And that, it could be argued, is because they are not engaged. Or activated. Or whatever other word you want to use.
Removing the ‘patient’ label
We publish a number of magazines, both for people with long-term conditions, including diabetes and MS, and the people who care for them.
Such projects are sponsored by industry: they offer a way for people to connect to each other, and through that, to their condition. The sponsoring companies find a way to build brand awareness and show readers their ‘values’. They can “give something back” – and that something is engagement.
The way they are funded means our magazines are quality publications and wouldn’t look out of place on any newsagent shelf. They don’t use the “patient” label, and they place real value on the real lives of the people they feature.
At Oyster, we are journalists and so we understand the importance of language and the power of stories.
Integral to the process is not defining people by their condition. The words “patient” and “disease” have so many connotations: “vulnerable”, “helpless”, “ill”. In short: “sick”.
But the people we work with aren’t sick patients, stricken with diseases: they are normal every day people interested in normal every day things. They just happen to be living with diabetes, with MS, with IBD etc.
What they want to read about is how other people have worked their condition into their everyday life, not how they have changed their life to meet the needs of their condition.
We know this because we take the time to get to know our readers and we ask them. Everything we publish has patient editorial input and has been checked and reviewed by the people who know what it’s like to live with the conditions we are writing about. They are a key part of the process. They are engaged.
The baffling use of jargon in the health service is another language-based barrier to “activation”. With so many acronyms and unpronounceable treatments and procedures, people can often feel overwhelmed and choose to give up rather than battle through them all.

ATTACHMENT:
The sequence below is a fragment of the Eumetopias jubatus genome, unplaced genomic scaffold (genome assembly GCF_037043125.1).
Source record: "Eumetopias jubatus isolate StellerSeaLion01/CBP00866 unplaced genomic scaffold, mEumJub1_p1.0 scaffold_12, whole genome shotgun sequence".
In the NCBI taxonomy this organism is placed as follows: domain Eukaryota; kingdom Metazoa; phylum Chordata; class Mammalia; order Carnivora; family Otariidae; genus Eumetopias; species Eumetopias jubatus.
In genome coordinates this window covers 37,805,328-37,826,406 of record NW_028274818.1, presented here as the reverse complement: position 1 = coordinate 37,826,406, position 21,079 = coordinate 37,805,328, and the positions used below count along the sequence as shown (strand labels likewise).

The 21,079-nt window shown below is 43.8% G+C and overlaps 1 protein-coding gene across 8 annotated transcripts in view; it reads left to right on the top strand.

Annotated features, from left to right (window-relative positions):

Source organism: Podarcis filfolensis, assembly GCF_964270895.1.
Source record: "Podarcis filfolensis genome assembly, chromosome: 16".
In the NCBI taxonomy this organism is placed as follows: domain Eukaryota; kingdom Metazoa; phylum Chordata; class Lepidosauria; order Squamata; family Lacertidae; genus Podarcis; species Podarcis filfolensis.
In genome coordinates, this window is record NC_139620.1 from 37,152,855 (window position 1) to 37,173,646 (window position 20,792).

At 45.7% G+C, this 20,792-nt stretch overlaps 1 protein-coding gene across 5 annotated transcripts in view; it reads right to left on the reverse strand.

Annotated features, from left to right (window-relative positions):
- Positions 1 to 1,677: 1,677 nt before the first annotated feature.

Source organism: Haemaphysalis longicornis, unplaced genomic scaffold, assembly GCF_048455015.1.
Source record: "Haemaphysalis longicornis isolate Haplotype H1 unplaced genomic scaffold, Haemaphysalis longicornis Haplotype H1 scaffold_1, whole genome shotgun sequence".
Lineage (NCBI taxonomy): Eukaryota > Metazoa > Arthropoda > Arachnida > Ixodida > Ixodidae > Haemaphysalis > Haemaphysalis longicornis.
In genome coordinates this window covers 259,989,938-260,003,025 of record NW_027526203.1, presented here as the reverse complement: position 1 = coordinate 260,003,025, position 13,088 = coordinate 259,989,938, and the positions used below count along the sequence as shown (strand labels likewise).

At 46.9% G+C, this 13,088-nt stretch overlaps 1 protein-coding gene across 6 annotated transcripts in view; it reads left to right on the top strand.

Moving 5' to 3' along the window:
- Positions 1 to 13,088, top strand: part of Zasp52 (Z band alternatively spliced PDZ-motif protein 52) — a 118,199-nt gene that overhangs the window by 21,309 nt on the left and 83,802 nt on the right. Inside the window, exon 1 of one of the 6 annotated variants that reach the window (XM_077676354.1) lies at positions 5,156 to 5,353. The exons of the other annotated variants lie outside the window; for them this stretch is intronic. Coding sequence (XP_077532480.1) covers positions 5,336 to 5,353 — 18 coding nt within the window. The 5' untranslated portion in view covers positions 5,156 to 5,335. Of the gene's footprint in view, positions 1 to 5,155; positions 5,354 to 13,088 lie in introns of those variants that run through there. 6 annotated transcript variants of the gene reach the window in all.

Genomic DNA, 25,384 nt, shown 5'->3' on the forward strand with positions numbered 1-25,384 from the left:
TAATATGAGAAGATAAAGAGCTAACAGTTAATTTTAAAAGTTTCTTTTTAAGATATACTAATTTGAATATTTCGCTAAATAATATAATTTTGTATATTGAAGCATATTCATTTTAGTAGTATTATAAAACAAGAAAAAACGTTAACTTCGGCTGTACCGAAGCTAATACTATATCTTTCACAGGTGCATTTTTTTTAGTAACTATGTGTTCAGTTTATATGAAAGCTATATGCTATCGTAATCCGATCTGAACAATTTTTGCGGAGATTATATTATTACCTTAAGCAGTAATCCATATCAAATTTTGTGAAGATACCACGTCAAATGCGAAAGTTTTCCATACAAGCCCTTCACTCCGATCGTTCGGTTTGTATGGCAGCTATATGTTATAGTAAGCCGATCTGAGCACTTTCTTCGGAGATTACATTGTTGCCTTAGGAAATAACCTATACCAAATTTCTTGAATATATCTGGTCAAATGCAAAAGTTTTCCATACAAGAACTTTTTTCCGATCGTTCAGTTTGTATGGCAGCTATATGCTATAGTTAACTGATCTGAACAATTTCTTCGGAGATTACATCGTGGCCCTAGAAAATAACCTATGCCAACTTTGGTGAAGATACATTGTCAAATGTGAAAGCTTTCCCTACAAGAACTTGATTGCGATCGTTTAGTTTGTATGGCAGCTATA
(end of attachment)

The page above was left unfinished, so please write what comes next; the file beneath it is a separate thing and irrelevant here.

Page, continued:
We don’t blindly repeat the same old mumbo jumbo, because our readers have asked us not to. We help them understand what it is they need to know by translating complex messages into ‘people-friendly’ language.
Web and app-based information services and self-management tools help to break down these barriers further, delivering large volumes of information in a concise and easy to access format. Deploying technical solutions can help de-mystify the conditions we are writing about – we can use animation, video, and build in user interaction to check understanding. They keep up with the demands of modern life, allowing our readers to access information on-the-go.
In a way, modern advances may have made self-management deceptively simple.
One of our readers, a man who has had Type 1 diabetes for 80 years, told me he was diagnosed in 1936 when he was four. (Incidentally, his mum was told he wouldn’t live much past his 20th birthday – times have certainly changed.)
He described an almost unrecognisable world of glass syringes, inch-long needles and using Fehling solution to test by boiling up his urine at regular intervals throughout the day.
Today, people don’t have to spend their whole lives thinking about their condition, so it might be easy not to give it a second thought: until a relapse or a complication rears its ugly head and they are forced to listen to their bodies.
As we are all too aware, there are long-term consequences of this approach – devastating complications can cause irreversible damage and are expensive and difficult to treat. Giving people everything they need to manage their condition with the support of their healthcare professional has to be top of the agenda.
And we all, that’s doctors, nurses, people living with long-term conditions and industry, share the responsibility of making that happen.
Published on: March 1, 2016